Frederic Back’s animated films have been nominated for four Oscars — and won two. At the age of 87 he is still working, both at his art and for causes he supports. His website is called Caring Together and reflects his view that individuals can make a difference.
Back was born in the Saar region of Alsace and his family had to deal with political upheaval in the 1930s. Back’s father was a professional concert musician who struggled to make ends meet in Strasbourg but, in 1937, found a post with the Radio Paris Orchestra. Three years later, France was occupied.
From 1938 – 43, Back studied art in Brittany. He drew what he saw about him: the everyday life of the Breton peasant. “Draw everything,” said Back’s teacher, “It will all disappear.” Later, Back said, “He was right.” In 1943 he was called up to the Army but a priest hid Back in exchange for him working on paintings in the church at Ste-Melaine. During this time he discovered the work of Quebec artist Clarence Gagnon whose work reflected rural themes similar to those of Back’s Breton work.
Gagnon’s painting and the works of Jack London inspired a romantic love of the North in Back. Not long after the War’s end, he began corresponding with a Quebec school teacher. In 1948, Back sailed to Quebec to meet his penpal, Ghylaine Paquin. A year later, he married her.
Back’s honeymoon was spent on a camping trip that took the young couple across the continent to Prince Rupert. Along the way he remarked on the vast landscape and, at Lake Louise: “All these mountains were magnificent, the forests amazing and the silence, infinite.”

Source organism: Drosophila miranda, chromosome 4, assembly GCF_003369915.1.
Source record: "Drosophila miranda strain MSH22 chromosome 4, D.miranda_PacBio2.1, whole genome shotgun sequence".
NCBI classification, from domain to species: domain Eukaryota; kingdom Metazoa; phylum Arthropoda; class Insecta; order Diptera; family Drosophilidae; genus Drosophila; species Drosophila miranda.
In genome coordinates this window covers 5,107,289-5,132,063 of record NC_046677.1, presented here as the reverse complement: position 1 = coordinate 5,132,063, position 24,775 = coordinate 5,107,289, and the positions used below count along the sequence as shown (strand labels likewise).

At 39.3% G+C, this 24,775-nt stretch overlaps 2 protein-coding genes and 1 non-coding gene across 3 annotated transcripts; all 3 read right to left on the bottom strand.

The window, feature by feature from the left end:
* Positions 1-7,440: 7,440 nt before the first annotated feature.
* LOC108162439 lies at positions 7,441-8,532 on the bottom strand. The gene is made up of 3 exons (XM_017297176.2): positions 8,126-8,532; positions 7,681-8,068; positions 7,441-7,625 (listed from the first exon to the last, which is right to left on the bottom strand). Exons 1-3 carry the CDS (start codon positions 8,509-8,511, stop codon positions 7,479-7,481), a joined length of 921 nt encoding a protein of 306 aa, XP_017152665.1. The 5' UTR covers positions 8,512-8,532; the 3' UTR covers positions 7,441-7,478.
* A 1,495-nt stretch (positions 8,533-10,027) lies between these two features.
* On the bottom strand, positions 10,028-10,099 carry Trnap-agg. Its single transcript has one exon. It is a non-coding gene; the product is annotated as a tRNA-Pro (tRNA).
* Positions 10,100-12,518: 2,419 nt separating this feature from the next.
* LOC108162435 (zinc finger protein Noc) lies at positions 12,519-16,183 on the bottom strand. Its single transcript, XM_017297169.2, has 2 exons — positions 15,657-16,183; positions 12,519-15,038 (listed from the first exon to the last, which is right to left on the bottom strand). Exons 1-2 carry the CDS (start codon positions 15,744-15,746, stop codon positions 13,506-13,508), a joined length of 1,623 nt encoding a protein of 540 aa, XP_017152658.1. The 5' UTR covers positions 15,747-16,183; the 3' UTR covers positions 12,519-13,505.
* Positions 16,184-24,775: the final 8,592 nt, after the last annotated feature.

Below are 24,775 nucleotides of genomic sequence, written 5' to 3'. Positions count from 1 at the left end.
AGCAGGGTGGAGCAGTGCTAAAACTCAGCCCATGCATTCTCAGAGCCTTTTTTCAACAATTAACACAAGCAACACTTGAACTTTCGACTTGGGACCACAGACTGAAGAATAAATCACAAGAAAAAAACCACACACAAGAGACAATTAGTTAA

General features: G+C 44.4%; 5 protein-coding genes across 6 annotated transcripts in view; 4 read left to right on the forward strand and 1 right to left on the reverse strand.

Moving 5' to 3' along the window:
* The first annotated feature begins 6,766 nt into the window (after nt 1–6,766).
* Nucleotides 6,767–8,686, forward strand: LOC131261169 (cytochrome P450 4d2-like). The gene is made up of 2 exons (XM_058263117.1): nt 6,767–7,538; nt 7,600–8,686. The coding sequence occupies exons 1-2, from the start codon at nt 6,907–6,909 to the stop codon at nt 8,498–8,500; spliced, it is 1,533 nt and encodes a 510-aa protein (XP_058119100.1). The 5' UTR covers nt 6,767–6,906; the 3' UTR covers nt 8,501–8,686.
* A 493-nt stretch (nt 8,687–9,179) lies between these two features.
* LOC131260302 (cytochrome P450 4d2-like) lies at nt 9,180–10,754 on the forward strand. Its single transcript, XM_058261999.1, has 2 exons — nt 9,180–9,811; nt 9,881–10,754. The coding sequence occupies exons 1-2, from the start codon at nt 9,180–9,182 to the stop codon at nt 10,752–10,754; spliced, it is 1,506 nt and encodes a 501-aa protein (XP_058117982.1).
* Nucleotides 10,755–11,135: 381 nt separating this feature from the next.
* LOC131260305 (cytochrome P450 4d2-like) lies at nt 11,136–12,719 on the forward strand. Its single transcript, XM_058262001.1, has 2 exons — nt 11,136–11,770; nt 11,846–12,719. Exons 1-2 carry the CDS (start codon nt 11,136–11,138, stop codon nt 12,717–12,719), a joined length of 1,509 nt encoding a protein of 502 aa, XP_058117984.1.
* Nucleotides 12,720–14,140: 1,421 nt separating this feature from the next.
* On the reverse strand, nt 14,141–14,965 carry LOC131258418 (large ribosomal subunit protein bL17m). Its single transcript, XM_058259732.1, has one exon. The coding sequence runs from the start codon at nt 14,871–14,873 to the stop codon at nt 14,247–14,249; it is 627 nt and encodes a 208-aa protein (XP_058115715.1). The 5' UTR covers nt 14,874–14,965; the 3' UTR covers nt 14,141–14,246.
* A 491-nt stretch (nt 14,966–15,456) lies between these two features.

For a few years Back supported his family by teaching, occasionally taking off for long periods of drawing and painting in the Gaspe, the United States (where he was disgusted by racial segregation), and Mexico. But in 1952 he took a job at the fledgling Radio Canada television network and soon was swamped in work.
Through the 1950s Back did drawings, designs, finished advertising, storyboards, and even a stint as an animator for the program Le nez de Cleopatre which required him to illustrate questions for a panel, live on-air. By the 1960s Back had enough of a reputation that he was commissioned to do a stained glass mural for the Montreal Metro, he illustrated children’s books, and began doing animation. During this same period, Back became involved in the environmental movement. He drew posters and designed booths for environmental organizations, the SPCA, and Native groups opposing the James Bay development. When Back’s father died, he enlisted family members and planted more than a thousand trees in his father’s memory, the first of some 30,000 trees he has planted so far.
Back’s animation received many awards. In 1981, Tout rien was nominated for an Academy Award. Back had put a great deal of work into this allegory about greed and self-destruction but it was nothing compared to the labor of creating Crac, his next feature.
Back did all of the drawings for Crac (YouTube), 8000 of them. The story revolves around a rocking chair at the center of a family’s life. Some of the drawings were taken directly from Back’s own life and reflect his deeply felt love of family. This time, Back’s film won an Oscar. Just before leaving for the Academy Awards, Back damaged an eye with fixative fumes. He was already suffering from glaucoma. Nevertheless, he continued working with the same excited energy and inner serenity that he had developed over the years.